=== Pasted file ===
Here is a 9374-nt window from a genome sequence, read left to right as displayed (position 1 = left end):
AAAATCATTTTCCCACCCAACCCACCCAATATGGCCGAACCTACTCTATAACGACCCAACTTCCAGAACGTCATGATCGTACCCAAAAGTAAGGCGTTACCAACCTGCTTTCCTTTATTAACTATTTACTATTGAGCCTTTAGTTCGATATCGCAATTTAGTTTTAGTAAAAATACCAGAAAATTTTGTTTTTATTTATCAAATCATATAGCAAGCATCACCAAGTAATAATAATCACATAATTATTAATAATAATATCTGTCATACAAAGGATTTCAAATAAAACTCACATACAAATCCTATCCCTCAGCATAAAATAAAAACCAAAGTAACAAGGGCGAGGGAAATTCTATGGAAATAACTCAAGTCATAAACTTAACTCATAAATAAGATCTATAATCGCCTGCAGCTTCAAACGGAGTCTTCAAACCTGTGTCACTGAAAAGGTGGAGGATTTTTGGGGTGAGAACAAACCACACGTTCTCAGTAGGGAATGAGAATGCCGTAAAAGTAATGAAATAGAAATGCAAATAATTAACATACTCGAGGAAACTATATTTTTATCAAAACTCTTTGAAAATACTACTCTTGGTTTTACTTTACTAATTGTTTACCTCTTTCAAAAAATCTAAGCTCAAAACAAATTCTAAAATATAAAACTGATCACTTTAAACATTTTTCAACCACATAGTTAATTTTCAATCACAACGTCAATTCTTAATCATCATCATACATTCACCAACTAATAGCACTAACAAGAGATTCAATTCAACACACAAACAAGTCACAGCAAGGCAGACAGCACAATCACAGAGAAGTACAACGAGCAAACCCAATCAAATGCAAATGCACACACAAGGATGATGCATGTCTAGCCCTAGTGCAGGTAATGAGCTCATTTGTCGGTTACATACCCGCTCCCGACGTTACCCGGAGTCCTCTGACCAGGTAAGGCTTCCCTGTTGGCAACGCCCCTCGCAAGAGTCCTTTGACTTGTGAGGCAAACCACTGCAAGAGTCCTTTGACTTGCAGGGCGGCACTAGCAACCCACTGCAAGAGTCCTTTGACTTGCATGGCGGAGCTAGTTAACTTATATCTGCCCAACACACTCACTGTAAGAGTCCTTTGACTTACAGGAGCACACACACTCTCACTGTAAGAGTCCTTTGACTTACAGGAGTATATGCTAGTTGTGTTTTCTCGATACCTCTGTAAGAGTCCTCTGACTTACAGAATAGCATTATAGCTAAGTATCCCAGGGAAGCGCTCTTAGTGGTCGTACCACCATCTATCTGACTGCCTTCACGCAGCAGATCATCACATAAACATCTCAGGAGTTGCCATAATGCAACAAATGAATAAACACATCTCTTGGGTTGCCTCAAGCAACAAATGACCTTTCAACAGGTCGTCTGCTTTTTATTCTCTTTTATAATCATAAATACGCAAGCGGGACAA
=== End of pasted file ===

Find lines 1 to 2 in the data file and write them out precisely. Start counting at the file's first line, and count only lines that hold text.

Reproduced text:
Here is a 9374-nt window from a genome sequence, read left to right as displayed (position 1 = left end):
AAAATCATTTTCCCACCCAACCCACCCAATATGGCCGAACCTACTCTATAACGACCCAACTTCCAGAACGTCATGATCGTACCCAAAAGTAAGGCGTTACCAACCTGCTTTCCTTTATTAACTATTTACTATTGAGCCTTTAGTTCGATATCGCAATTTAGTTTTAGTAAAAATACCAGAAAATTTTGTTTTTATTTATCAAATCATATAGCAAGCATCACCAAGTAATAATAATCACATAATTATTAATAATAATATCTGTCATACAAAGGATTTCAAATAAAACTCACATACAAATCCTATCCCTCAGCATAAAATAAAAACCAAAGTAACAAGGGCGAGGGAAATTCTATGGAAATAACTCAAGTCATAAACTTAACTCATAAATAAGATCTATAATCGCCTGCAGCTTCAAACGGAGTCTTCAAACCTGTGTCACTGAAAAGGTGGAGGATTTTTGGGGTGAGAACAAACCACACGTTCTCAGTAGGGAATGAGAATGCCGTAAAAGTAATGAAATAGAAATGCAAATAATTAACATACTCGAGGAAACTATATTTTTATCAAAACTCTTTGAAAATACTACTCTTGGTTTTACTTTACTAATTGTTTACCTCTTTCAAAAAATCTAAGCTCAAAACAAATTCTAAAATATAAAACTGATCACTTTAAACATTTTTCAACCACATAGTTAATTTTCAATCACAACGTCAATTCTTAATCATCATCATACATTCACCAACTAATAGCACTAACAAGAGATTCAATTCAACACACAAACAAGTCACAGCAAGGCAGACAGCACAATCACAGAGAAGTACAACGAGCAAACCCAATCAAATGCAAATGCACACACAAGGATGATGCATGTCTAGCCCTAGTGCAGGTAATGAGCTCATTTGTCGGTTACATACCCGCTCCCGACGTTACCCGGAGTCCTCTGACCAGGTAAGGCTTCCCTGTTGGCAACGCCCCTCGCAAGAGTCCTTTGACTTGTGAGGCAAACCACTGCAAGAGTCCTTTGACTTGCAGGGCGGCACTAGCAACCCACTGCAAGAGTCCTTTGACTTGCATGGCGGAGCTAGTTAACTTATATCTGCCCAACACACTCACTGTAAGAGTCCTTTGACTTACAGGAGCACACACACTCTCACTGTAAGAGTCCTTTGACTTACAGGAGTATATGCTAGTTGTGTTTTCTCGATACCTCTGTAAGAGTCCTCTGACTTACAGAATAGCATTATAGCTAAGTATCCCAGGGAAGCGCTCTTAGTGGTCGTACCACCATCTATCTGACTGCCTTCACGCAGCAGATCATCACATAAACATCTCAGGAGTTGCCATAATGCAACAAATGAATAAACACATCTCTTGGGTTGCCTCAAGCAACAAATGACCTTTCAACAGGTCGTCTGCTTTTTATTCTCTTTTATAATCATAAATACGCAAGCGGGACAA